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Music

Beethovenfest and the strong-minded genius

"Eigensinn," or strong-mindedness, was the motto of the Beethovenfest in the composer's city of birth. It's a motto that spoke to Beethoven fans, but also invited visitors to think about the meaning of art.

Why would a person - in our age of maximal media distribution - head to a concert hall to listen to musicians play repertory works from bygone centuries? The Beethovenfest 2012 offers an answer by presenting one-of-a-kind, unexpected and unheard of formats. This year's motto "Eigensinn" (Strong-mindedness) reflects the artists selected for the program. But it also stems from a sentence Ludwig van Beethoven wrote in a notebook in 1820: "True art has a mind of its own; it cannot be forced into flattering molds."

At first glance, the motto is a bit unwieldy. It's difficult to translate and even carries negative connotations. Festival head Ilona Schmiel was well aware of that in an interview she gave DW. "A democracy lives from compromise," she said. "The forces in Beethoven's time that were beginning to establish a middle-class civil society were, at the same time, very oppressive for art. And it's those artists who tried their entire lives to grow and to sharpen and deepen their views that history considers the most successful."

Finnish conductor Esa-Pekka Salonen (picture-alliance/dpa)

Esa-Pekka Salonen will conduct Beethoven's symphonies

Big names, individual approaches

At the 66 events running from September 7 to October 7, 2012, a number of artists are appearing who certainly live up to this year's festival motto. They include the young Latvian conductor Andris Nelsons at the opening concert; 85-year-old maestro Herbert Blomstedt, who conducts a performance of Beethoven's "Missa solemnis;" and conductor and composer Esa-Pekka Salonen, born in 1958, who is at the podium for all nine of Beethoven's symphonies as the festival concludes.

A program featuring these three generations of conductors illustrates how much individual interpretations can diverge along with the differences in their personal histories.

Austrian composer Arnold Schönberg (picture-alliance)

Arnold Schönberg further developed Beethoven's ideas

Cage, Schönberg, Beethoven

"Cage Night" at the Beethovenfest honors a composer who arguably embodies this year's motto of strong-mindedness above all other modern composers: American John Cage. The 100th anniversary of his birth fell on September 5, 2012. To mark it, eight concerts are performed in three venues along Bonn's Museum Mile. Guests can stroll from one to the next - a happening in a sense Cage surely would have appreciated.

"I believe Cage will still have potential for a thousand years because those are creative blueprints that can be used in every age," said Susanne Kessel, who helped create the concept for the Cage tribute, which doesn't just present Cage's works but develops his revolutionary ideas further. "When you bring in everyday life, Cage remains contemporary and always sounds different."

A second composer who further developed Beethoven's approach to art is Arnold Schönberg. The Austrian avant-garde composer's "Gurrelieder" is on the program, and the festival's wide-ranging side program includes him in the exhibition "Beethoven and Schönberg."

"Being strong-minded only makes sense if you stand for something. Beethoven and Schönberg stand for truth in expression. They stand for an immense honesty in artistic work," explained Christian Meyer, director of the Arnold Schönberg Center in Vienna. "And the rewards of being strong-minded have been borne out, even if something else was popularly desired."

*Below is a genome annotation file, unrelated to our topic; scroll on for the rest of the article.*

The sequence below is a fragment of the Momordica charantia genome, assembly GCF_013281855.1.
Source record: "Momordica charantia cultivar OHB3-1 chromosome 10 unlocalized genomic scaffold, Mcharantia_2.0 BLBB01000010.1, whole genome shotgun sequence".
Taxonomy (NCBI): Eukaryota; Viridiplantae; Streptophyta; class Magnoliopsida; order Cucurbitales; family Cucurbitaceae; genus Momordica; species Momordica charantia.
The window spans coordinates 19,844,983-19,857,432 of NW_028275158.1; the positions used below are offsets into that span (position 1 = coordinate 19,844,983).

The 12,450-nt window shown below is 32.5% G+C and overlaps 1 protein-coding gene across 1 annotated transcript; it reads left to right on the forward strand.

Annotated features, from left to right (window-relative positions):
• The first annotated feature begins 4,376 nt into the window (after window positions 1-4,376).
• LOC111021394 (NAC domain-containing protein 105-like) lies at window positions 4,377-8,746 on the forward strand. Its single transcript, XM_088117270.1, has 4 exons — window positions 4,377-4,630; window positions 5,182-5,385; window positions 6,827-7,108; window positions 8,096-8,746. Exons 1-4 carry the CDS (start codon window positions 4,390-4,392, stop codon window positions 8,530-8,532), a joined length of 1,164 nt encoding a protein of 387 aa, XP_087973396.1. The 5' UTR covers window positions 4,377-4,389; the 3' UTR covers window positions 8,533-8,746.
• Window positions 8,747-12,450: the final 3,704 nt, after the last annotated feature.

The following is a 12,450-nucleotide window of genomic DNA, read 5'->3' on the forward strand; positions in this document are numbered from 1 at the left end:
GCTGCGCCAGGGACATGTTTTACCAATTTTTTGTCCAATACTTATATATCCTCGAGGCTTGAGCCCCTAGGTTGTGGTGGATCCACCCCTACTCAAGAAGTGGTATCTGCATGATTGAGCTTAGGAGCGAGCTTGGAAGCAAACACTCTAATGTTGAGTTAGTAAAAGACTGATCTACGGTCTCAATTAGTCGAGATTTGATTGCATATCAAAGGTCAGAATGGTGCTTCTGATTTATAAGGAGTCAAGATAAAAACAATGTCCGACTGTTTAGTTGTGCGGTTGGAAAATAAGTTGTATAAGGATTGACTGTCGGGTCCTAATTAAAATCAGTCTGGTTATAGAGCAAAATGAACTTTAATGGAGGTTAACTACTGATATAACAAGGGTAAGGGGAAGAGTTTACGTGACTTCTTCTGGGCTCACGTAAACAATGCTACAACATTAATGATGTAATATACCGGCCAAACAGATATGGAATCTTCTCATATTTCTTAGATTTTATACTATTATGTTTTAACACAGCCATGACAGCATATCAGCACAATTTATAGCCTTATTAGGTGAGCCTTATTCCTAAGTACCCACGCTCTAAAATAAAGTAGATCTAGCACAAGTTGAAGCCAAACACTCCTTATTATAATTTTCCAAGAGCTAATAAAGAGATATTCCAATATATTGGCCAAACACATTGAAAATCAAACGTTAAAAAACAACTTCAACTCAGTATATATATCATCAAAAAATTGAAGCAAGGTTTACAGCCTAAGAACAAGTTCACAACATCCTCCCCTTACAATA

The three members of Vienna's vegetable orchestra (picture-alliance/dpa)

Fresh from Vienna: a vegetable orchestra



Uneaten but not unheard

In a sense, concert formats can also embody the quality of "Eigensinn." One unusual approach at the Beethovenfest is a choreographed concert, in which the soloist, orchestra and a dance troupe bring Vivaldi's "Four Seasons" to life both musically and physically. The formats even range into the bizarre with the show "Peppers, Zucchini & Co." in which the Vienna Vegetable Orchestra from Austria uses edible objects to create music - with the help of amplification. The result spans the musical spectrum from classical to electro, and the opinion so far seems unanimous that it's very palatable.

Unusual for a festival with Beethoven's name in it is a performance by rapper Samy Deluxe and the Tsunami Band as part of an award-winning project in which 10 high school students are charged with taking care of all aspects of managing a concert.

A wind instrument made out of a cucumber (picture-alliance/dpa)

A cucumb-o-phone?

A festival without a home

Festival organizers may be getting closer to their dream of seeing a new concert hall built in Bonn - a mid-sized city that has to compete with many other cultural centers in the densely-populated region. It looked as though it was time to give up. But now Bonn's mayor, Jürgen Nimptsch, has awakened new hope, saying, "I am absolutely in favor of building it because we would otherwise be missing an opportunity that the whole world envies us of having. That's why I think it must happen."

But the private initiative doesn't depend solely on the mayor's approval, Nimptsch pointed out: "In the coming weeks, we'll need to create a legally secure basis for obtaining credit."

Looking ahead to the the 150th anniversary of Beethoven's birth in 2020, the politician even named a concrete date. "If you want to have an opening a year before the birth year, in order to test out the new venue, then we would have to submit a request for preliminary planning permission in the first half of 2013 to get the whole process going," he said. "And that's what we want to do."

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